Why you Should try Panning

Aug 10, 2021

Photography is full of techniques and rules to learn. Heck, I've written two landscape photography workshops on how you can improve your landscape photography skills simply by learning and following landscape photography rules. I adore rules and the power they have on transforming an image from a snapshot into a work of art!

There's no denying that learning and adhering to photography rules will help you capture visually strong and beautifully aesthetic images. However, I also believe that rules have their time and place in photography and are meant to be broken.

One of the ways a landscape photographer can break traditional landscape photography rules is through creative panning. Breaking traditional photography rules can open any photographer up to a whole new world of freedom in artistic expression. 

When I asked Google dictionary to define, "What is Art?" I received the reply that art is "the expression or application of human creative skill and imagination."

Panning not only captures an image filled with creative freedom but the art of panning can usually be captured at any time of day and in many different environmental conditions. So when conditions aren't quite right for a traditional wide-angle static landscape image, panning might be your answer. 

For example, the below image was taken during full sun when highlights shone bright, and shadows were deep and dark.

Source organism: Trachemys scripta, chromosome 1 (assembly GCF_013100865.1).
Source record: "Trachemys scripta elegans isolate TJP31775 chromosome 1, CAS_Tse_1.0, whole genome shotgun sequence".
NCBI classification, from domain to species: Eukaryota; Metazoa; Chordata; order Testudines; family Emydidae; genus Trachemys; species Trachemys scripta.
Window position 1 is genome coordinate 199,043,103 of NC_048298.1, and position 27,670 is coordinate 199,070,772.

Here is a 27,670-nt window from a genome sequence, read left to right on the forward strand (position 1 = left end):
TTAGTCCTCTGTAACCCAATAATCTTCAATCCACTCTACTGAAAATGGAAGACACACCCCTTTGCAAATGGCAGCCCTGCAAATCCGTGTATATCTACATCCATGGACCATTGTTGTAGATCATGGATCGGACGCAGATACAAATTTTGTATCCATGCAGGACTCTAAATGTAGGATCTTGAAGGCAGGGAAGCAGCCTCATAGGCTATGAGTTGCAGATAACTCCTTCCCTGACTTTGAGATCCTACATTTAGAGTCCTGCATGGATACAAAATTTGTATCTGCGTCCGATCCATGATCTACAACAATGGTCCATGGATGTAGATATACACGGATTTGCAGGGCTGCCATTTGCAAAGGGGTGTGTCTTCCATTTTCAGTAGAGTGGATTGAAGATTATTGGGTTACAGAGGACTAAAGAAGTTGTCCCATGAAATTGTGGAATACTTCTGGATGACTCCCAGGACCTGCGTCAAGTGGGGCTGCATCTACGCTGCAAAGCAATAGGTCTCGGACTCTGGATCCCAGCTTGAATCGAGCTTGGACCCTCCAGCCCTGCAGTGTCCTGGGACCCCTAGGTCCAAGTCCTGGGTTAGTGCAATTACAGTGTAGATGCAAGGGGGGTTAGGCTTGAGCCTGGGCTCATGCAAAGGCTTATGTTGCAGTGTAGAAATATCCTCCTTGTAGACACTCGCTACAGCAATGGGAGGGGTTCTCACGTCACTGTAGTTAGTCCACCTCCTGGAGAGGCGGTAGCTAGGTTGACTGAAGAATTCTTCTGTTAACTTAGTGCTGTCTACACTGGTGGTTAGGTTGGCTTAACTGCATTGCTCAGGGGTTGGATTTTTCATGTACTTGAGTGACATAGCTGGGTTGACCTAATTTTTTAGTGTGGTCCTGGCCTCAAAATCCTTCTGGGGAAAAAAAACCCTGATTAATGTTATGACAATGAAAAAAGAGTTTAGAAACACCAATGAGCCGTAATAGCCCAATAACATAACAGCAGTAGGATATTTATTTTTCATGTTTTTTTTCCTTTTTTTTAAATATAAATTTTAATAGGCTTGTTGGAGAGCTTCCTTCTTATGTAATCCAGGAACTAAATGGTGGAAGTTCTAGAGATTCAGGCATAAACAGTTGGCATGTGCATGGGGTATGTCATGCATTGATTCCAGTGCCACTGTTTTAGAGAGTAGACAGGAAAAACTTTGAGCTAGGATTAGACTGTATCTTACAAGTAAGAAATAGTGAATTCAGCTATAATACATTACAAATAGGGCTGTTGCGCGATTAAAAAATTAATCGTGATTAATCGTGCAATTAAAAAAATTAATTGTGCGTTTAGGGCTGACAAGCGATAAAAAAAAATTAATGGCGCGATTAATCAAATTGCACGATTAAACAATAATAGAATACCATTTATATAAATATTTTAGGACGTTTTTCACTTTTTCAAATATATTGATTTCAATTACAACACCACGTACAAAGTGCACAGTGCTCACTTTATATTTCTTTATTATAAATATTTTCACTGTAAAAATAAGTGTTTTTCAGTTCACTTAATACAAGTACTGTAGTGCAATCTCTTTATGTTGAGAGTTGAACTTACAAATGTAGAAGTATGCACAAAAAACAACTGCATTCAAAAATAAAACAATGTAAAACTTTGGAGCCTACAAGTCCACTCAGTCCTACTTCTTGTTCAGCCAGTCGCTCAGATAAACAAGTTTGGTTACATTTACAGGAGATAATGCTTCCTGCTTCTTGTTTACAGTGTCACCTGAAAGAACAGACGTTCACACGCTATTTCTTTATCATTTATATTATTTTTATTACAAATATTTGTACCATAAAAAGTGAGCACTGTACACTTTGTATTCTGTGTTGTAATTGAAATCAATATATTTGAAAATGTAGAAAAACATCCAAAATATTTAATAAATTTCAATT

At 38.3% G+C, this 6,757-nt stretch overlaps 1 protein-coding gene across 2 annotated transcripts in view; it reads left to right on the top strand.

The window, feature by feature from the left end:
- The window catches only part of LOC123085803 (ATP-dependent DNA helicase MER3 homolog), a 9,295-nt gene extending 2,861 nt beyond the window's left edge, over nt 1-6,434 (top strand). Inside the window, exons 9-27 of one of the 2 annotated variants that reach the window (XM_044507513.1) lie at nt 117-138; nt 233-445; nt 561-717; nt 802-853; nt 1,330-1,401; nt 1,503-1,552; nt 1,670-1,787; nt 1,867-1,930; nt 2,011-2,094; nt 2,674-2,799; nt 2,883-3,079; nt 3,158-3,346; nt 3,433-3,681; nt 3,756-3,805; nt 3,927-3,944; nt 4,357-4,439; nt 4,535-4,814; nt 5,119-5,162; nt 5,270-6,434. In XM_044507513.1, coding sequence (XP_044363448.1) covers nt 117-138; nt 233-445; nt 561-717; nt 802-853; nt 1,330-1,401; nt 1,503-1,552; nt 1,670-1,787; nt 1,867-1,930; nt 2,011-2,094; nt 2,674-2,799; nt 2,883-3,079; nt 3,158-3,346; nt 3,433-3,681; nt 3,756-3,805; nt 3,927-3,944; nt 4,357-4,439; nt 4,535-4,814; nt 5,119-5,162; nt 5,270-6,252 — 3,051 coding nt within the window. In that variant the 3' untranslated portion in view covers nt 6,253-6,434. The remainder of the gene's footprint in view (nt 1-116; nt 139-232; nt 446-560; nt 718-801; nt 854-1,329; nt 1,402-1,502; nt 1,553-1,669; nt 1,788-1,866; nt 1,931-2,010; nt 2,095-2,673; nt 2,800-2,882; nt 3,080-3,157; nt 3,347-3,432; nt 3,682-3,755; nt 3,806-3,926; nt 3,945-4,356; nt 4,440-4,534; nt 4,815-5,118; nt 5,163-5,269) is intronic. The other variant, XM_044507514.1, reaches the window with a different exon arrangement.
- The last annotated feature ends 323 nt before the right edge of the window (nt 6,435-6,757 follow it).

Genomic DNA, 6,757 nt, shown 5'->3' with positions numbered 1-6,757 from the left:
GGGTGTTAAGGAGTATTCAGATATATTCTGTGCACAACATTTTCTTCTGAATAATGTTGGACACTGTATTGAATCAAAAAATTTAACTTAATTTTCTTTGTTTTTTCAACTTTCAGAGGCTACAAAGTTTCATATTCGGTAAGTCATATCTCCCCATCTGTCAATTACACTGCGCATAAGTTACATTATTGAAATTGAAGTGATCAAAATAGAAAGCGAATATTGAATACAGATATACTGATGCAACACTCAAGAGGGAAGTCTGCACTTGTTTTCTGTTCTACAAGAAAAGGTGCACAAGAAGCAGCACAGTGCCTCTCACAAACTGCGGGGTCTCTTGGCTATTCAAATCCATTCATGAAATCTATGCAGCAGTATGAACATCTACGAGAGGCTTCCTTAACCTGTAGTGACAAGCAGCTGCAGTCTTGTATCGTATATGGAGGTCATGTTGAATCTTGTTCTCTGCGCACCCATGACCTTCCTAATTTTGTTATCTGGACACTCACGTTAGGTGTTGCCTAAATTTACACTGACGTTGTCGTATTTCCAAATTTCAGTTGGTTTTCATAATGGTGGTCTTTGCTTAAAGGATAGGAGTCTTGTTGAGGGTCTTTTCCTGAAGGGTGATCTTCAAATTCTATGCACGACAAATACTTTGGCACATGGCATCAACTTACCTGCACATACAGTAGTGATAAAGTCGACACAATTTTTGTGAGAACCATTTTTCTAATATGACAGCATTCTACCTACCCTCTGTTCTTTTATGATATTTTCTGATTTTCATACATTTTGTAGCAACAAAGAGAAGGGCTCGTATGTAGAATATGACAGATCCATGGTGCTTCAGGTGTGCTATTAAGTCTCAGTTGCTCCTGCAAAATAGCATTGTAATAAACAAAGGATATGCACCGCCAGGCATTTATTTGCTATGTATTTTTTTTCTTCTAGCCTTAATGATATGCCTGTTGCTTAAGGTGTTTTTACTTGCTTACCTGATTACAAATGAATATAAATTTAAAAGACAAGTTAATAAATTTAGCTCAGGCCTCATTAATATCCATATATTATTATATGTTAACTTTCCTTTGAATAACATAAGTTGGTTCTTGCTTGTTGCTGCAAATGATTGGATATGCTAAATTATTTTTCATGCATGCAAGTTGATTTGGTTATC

ISO 100, 29mm f5, 1/4sec

Panning also allows the photographer to focus on delicate details like textures and colours in a photograph. Simple details can be showcased in a dynamic way, such as light reflecting off water during sunset.  

ISO 100, 200mm, f10, 0.6sec

I know you'll agree that nature offers an endless abundance of beauty. Panning showcases that beauty creatively and artistically through the use of intentional camera movement. So next time you're seeking a little artistic creativity within a landscape setting, choose a slower shutter speed, then slowly or quickly pan your camera horizontally or vertically during the exposure.

The outcome of panning will vary between extreme and subtle and depends on shutter speed and the speed at which the camera is panned during the exposure.

This technique is not only fun to try but addicting! I bet you can't just take one panned exposure!

Breaking free from the many rules that are inherent within landscape photography is refreshing and energizing. So never be afraid to step away from photography rules, and take a walk into the creative and unique world of panning.